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Published in Blog
Monday, 05 June 2017 00:00

Tips for Finding Your Perfect Shoe

The first step to getting into a proper running routine is to make sure you are wearing the right running shoes. The proper shoe will help to correct biomechanical issues and prevent injury. You should always go to a sneaker store that specializes in running shoes so that the workers can help you find a sneaker that fits your foot strike. There are three main types of runners based on foot strikes: overpronators (when the foot rolls inward too much), neutral pronators (feet roll inward slightly), and supinators (feet don’t roll inward enough). Certain running shoe stores will have you run on a treadmill so that the workers can best determine which shoe type will fit you properly. You will know the shoe is a good fit if you “feel like you want to go run immediately," said runner Dimity McDowell.

If you are a runner, wearing the right running shoe is essential. For more information, contact Dr. Russell J. Ellicott from Augusta Foot Center. Dr. Ellicott can provide the care you need to keep you pain-free and on your feet.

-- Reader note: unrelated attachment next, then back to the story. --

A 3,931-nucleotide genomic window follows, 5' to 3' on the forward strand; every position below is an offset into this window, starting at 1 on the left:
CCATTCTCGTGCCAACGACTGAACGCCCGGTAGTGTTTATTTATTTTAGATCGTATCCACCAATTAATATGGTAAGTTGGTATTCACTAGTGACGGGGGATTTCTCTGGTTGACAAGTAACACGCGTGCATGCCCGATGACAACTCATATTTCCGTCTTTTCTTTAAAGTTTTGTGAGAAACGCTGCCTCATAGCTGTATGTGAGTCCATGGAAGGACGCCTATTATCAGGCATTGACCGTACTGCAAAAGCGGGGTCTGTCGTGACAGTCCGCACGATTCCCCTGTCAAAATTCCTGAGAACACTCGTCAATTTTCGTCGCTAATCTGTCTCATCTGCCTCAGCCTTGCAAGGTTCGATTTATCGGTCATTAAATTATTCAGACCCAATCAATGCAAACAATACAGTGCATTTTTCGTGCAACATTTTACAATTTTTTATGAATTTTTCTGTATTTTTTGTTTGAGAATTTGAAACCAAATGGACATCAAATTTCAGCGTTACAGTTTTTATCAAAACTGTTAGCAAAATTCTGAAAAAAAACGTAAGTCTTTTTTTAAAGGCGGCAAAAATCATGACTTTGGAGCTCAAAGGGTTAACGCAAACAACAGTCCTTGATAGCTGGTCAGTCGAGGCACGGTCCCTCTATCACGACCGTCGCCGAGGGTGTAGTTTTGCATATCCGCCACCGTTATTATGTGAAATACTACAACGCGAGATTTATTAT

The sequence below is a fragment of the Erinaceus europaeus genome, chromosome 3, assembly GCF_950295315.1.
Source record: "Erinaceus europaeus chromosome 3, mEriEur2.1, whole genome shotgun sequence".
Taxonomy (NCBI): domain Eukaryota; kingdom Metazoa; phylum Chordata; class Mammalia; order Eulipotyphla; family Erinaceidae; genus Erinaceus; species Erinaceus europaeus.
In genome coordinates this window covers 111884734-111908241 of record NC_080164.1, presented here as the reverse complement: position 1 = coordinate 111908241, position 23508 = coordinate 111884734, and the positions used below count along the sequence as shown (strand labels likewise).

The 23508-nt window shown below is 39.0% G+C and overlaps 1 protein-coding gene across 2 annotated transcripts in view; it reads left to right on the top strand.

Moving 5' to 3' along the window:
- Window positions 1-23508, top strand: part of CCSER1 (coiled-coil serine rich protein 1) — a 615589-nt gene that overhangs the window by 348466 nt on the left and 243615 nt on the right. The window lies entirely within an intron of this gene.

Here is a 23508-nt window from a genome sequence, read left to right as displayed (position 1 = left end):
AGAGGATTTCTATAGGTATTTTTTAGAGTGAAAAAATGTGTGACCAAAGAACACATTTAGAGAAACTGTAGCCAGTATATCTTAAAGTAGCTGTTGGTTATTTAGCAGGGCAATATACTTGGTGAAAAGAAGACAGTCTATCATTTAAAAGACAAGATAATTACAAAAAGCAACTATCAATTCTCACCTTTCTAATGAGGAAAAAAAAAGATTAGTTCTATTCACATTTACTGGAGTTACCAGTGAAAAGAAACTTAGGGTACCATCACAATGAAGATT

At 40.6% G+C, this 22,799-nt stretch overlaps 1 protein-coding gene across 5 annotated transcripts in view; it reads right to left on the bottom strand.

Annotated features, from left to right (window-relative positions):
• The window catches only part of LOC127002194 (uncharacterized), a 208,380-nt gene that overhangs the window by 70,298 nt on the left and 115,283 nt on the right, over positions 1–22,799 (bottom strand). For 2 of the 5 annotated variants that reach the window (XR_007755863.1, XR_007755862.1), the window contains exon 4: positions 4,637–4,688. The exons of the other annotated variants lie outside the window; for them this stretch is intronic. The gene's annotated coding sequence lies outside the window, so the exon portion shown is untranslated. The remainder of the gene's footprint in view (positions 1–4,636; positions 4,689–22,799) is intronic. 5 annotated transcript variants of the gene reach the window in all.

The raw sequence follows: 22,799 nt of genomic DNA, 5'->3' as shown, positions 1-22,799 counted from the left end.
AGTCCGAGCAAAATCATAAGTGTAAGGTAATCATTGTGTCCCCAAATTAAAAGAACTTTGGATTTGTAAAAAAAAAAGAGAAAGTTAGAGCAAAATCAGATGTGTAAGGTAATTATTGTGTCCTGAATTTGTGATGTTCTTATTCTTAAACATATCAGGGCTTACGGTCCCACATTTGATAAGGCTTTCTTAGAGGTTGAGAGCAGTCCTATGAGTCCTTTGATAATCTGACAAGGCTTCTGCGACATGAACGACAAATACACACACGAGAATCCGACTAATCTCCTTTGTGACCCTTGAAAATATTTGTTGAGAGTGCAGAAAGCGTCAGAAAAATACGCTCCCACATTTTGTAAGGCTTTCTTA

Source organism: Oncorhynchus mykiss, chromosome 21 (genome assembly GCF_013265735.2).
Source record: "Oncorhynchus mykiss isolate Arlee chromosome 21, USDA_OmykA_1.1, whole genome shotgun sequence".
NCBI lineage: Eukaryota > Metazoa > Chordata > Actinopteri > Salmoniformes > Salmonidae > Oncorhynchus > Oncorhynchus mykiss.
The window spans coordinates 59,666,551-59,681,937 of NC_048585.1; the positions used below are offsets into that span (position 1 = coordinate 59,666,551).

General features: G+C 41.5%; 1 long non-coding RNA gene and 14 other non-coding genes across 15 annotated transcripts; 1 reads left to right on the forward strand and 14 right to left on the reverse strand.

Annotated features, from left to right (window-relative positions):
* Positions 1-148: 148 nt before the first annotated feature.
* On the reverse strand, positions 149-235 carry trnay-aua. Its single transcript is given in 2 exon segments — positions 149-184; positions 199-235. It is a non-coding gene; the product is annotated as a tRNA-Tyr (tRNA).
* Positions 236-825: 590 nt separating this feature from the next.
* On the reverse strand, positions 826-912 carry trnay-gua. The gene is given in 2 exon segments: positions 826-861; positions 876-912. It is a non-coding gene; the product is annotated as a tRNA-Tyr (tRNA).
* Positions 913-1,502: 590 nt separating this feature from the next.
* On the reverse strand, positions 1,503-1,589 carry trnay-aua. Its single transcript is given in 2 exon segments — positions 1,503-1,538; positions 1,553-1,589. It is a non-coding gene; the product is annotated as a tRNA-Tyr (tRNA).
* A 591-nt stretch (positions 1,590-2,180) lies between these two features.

Choosing the Right Running Shoe for Your Foot Type

To increase performance and avoid the risk of injury, it is important to choose the right running shoe based on your foot type. The general design of running shoes revolves around pronation, which is how the ankle rolls from outside to inside when the foot strikes the ground.

  • Neutral runners are able to choose from a wide variety of shoes, including minimalist shoes or even going barefoot.
  • Runners who overpronate, or experience an over-abundance of ankle rolling, should choose shoes that provide extra motion control and stability.
  • Runners who underpronate, or supinate, have feet that have high arches and lack flexibility, preventing shock absorption. They require shoes with more flexibility and cushion.

If you have any questions please feel free to contact our office located in Augusta, GA. We offer the newest diagnostic and treatment technologies for all your foot and ankle needs.

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Published in Blog